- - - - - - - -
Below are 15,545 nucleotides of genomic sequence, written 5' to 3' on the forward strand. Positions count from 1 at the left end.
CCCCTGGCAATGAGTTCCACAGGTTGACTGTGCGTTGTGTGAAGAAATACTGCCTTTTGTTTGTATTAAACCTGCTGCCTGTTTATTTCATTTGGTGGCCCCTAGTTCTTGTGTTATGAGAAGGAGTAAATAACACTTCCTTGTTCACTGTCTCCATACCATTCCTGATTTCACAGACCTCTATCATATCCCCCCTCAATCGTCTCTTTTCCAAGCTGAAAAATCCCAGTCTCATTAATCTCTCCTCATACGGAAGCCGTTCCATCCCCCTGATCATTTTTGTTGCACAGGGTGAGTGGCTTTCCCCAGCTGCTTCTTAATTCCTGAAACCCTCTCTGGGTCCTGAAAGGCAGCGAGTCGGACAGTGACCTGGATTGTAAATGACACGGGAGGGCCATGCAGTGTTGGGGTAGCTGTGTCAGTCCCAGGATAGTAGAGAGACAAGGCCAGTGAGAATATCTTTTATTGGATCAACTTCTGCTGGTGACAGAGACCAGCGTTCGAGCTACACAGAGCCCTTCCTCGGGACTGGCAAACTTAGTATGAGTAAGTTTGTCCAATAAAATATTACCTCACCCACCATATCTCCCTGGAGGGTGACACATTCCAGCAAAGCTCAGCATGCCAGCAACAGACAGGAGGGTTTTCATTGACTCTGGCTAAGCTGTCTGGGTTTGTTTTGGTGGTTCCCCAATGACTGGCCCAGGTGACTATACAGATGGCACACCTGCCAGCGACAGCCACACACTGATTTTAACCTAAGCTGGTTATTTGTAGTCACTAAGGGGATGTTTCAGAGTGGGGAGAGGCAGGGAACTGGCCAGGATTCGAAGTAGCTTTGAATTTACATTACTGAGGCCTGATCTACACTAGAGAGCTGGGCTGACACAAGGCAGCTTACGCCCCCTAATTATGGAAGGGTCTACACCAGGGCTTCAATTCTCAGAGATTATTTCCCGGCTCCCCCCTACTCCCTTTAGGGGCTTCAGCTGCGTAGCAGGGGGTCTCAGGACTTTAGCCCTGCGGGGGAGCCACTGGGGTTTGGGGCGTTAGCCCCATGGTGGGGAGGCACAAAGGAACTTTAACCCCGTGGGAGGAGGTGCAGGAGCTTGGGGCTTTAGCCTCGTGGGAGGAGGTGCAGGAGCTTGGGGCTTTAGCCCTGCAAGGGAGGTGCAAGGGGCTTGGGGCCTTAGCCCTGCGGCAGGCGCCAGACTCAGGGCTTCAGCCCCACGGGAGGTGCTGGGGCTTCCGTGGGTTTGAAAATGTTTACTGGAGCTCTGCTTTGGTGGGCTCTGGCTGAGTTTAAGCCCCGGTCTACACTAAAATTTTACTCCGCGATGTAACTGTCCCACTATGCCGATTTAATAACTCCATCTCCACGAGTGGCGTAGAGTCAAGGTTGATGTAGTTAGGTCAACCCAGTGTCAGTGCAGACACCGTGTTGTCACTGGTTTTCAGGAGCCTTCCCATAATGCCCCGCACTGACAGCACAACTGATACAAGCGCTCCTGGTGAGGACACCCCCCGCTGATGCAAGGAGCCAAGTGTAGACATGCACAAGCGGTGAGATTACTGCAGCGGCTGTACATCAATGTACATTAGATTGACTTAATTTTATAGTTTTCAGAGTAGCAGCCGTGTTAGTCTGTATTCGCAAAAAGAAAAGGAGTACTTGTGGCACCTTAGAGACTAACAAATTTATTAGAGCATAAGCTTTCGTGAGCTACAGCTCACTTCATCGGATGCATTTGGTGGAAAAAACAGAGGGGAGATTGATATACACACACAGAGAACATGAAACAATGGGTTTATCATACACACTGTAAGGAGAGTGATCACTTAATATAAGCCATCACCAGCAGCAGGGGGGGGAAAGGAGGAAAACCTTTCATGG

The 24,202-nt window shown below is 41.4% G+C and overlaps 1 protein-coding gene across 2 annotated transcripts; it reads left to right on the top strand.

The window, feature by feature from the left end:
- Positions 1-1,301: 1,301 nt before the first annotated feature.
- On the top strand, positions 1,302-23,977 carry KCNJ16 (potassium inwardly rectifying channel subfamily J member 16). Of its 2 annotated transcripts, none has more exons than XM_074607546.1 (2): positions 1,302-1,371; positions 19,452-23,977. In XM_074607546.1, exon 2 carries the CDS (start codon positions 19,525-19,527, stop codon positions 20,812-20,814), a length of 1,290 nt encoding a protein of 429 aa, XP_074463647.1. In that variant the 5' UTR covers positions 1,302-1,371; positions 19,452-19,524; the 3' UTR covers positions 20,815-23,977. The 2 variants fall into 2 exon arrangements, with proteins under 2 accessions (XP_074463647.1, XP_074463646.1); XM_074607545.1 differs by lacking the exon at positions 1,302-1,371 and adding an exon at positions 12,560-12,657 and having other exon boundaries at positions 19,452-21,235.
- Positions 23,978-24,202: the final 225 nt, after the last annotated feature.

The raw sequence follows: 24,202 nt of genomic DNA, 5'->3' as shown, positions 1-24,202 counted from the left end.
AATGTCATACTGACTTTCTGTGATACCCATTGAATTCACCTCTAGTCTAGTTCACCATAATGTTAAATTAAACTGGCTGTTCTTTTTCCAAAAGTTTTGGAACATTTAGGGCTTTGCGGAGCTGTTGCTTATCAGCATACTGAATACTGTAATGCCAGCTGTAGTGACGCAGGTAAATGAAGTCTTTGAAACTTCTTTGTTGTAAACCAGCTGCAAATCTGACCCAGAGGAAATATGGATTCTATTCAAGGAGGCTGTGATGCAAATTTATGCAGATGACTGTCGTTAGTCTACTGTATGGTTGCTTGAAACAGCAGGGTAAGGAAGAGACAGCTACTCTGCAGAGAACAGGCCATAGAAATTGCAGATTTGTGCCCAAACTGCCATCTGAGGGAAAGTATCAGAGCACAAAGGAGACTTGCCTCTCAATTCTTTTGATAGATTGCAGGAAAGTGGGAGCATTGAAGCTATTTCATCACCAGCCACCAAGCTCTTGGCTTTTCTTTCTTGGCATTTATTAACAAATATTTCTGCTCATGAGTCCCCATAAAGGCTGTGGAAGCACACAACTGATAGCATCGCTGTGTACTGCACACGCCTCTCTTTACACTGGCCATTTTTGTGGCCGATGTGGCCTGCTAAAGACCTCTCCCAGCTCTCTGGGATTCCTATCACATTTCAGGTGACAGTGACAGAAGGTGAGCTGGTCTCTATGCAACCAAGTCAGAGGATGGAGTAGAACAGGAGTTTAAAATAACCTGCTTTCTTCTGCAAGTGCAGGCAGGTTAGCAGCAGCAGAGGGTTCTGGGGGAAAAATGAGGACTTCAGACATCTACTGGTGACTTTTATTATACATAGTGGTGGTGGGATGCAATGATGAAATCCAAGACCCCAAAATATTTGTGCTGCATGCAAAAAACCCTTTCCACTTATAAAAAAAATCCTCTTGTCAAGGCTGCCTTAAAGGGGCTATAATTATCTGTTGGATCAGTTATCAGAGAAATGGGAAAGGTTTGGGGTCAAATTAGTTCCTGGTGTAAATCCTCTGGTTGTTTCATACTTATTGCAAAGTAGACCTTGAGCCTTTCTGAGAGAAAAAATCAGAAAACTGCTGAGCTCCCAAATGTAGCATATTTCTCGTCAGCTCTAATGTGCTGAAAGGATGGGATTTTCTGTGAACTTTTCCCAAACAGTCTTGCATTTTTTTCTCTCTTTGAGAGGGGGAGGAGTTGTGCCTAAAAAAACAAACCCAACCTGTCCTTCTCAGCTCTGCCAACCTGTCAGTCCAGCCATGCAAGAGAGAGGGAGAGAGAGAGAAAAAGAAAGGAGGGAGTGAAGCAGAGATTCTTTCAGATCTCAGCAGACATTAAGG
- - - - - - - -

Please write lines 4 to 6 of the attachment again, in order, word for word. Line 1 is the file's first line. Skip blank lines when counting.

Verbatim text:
The window, feature by feature from the left end:
- Positions 1-1,301: 1,301 nt before the first annotated feature.
- On the top strand, positions 1,302-23,977 carry KCNJ16 (potassium inwardly rectifying channel subfamily J member 16). Of its 2 annotated transcripts, none has more exons than XM_074607546.1 (2): positions 1,302-1,371; positions 19,452-23,977. In XM_074607546.1, exon 2 carries the CDS (start codon positions 19,525-19,527, stop codon positions 20,812-20,814), a length of 1,290 nt encoding a protein of 429 aa, XP_074463647.1. In that variant the 5' UTR covers positions 1,302-1,371; positions 19,452-19,524; the 3' UTR covers positions 20,815-23,977. The 2 variants fall into 2 exon arrangements, with proteins under 2 accessions (XP_074463647.1, XP_074463646.1); XM_074607545.1 differs by lacking the exon at positions 1,302-1,371 and adding an exon at positions 12,560-12,657 and having other exon boundaries at positions 19,452-21,235.